Lec 1: introduction to business economies (ch 1, 2)
Terms in this set (51)
Where the political, economic, social and technological factors shaping a business environment by a business so as to devise future business strategy
The production and extraction of natural resources, plus agriculture
The production from manufacturing and construction sectors of the economy
The production from the service sector of the economy
Gross domestic product (GDP)
The value of output produced within the country over a twelve-month period
The decline in the contribution to production of the manufacturing sector of the economy
A group of firms producing a particular product or service
A grouping of industries producing similar products or services
Standard industrial classification (SIC)
The name given to the formal classification of firms into industries used by the government in order to collect data on business and industry trends
The degree to which an industry is dominated by large business enterprises
It is about the study of economic decisions made by business and the influences upon this.
It is also concerned with the effects that this decision making has upon other businesses and the performance of the economy in general
It refers to the environment within which business decision making takes place.
It is commonly divided into four dimensions: political, economic, social, and technological.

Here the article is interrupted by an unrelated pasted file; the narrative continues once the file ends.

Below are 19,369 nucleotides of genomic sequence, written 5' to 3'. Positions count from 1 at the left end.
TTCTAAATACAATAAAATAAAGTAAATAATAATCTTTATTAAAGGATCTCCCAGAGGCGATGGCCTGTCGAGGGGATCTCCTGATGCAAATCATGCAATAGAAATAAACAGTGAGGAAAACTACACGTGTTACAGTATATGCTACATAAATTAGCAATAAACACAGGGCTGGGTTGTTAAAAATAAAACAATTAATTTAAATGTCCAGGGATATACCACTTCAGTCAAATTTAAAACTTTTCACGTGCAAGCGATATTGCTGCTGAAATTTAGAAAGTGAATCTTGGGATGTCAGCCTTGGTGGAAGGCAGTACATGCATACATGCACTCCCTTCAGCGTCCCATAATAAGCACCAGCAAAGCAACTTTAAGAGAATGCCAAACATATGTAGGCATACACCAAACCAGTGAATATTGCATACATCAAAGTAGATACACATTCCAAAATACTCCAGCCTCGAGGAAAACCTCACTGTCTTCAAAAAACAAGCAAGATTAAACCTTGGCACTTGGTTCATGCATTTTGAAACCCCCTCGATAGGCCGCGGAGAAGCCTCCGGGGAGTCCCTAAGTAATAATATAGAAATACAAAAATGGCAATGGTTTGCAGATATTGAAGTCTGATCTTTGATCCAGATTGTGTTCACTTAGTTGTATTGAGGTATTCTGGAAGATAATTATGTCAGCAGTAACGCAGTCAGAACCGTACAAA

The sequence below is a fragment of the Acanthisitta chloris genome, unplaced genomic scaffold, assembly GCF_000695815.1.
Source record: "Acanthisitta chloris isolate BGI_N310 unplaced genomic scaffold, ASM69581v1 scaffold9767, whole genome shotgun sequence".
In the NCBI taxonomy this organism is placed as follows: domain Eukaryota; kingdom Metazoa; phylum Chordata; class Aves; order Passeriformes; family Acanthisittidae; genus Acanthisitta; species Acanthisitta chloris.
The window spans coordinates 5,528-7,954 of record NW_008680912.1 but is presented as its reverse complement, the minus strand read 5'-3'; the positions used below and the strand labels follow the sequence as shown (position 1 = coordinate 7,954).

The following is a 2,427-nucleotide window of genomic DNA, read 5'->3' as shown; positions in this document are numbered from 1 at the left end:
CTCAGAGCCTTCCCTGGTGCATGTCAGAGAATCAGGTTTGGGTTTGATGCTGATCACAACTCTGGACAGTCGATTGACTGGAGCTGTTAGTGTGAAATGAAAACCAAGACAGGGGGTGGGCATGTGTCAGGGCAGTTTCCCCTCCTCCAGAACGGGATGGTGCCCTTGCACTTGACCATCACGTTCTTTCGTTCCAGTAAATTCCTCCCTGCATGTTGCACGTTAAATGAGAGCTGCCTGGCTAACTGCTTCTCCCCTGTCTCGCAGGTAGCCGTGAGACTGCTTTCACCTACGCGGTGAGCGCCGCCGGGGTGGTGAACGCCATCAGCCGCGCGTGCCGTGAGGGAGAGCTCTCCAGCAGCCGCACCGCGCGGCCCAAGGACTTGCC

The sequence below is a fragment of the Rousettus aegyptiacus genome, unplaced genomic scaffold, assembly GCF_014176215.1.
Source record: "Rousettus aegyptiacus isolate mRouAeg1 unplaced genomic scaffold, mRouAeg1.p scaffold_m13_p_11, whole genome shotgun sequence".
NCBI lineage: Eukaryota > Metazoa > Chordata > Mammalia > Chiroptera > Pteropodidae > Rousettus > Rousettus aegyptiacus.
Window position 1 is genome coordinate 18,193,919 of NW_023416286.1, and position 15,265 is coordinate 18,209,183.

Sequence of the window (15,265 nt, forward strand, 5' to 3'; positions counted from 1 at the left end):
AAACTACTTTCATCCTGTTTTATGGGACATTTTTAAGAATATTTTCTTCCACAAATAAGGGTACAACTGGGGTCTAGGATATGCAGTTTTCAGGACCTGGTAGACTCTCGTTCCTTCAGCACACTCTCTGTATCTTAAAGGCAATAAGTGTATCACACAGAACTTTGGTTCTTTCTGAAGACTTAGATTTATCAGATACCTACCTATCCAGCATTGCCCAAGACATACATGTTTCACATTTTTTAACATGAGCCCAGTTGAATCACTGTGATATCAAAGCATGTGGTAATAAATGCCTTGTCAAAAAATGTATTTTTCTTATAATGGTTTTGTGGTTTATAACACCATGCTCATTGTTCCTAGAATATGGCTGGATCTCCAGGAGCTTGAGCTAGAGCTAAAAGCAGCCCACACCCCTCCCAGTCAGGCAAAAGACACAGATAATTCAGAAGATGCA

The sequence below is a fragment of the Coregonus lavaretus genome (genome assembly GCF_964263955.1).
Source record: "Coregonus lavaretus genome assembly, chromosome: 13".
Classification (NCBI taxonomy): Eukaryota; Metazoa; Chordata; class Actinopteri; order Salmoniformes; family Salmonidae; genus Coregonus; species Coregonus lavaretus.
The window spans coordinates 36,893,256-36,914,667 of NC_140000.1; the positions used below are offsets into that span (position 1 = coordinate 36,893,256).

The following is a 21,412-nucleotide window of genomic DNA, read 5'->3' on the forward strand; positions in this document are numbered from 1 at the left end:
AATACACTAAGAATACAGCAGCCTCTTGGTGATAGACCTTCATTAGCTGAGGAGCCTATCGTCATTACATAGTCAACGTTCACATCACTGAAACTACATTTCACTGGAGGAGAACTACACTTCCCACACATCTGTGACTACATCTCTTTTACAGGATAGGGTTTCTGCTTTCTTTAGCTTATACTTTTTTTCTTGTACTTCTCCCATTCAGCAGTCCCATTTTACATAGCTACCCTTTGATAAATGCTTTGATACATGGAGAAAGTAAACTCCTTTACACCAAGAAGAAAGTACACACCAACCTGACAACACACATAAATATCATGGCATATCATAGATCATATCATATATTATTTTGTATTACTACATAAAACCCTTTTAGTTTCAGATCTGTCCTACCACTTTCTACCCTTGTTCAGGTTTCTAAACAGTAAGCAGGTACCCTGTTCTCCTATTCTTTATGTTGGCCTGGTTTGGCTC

The economic dimension of the business environment is divided into two: the microeconomic and macroeconomic environments.
It analyses factors specific to a particular firm in a particular market
It considers how national and international economic circumstances affect all business
It is divided into being primary, secondary or tertiary.
Most recently in the UK the tertiary sector has grown and the secondary sector contracted
Firms are classified into industries, and industries into sectors.
Such classification enables us to chart changes in industrial structure over time and to assess changing patterns of industrial concentration
The performance of a business is determined by a wide range of both internal and external factors, such as business organisations, the aims of owners and managers, and market structure.
The excess of human wants over what can actually be produced to fulfil these wants
The act of using goods and services to satisfy wants.
This will normally involve purchasing the goods and services.
The transformation of inputs into outputs by firms in order to earn profits (or meet some other objective)
Factors of production (or resources)
The inputs into the production of goods and services: labour, land and raw materials, and capital
All forms of human input, both physical and mental, into current production
Land (and raw material)
Inputs into production that are provided by nature: e.g. unimproved land and mineral deposits in the ground
All inputs into production that have themselves been produced: e.g. factories, machines, and tools
The branch of economics that studies economic aggregates (grand totals): e.g. the overall level of prices, output and employment in the economy
Macroeconomic environment will be an important determinant of a business's profitability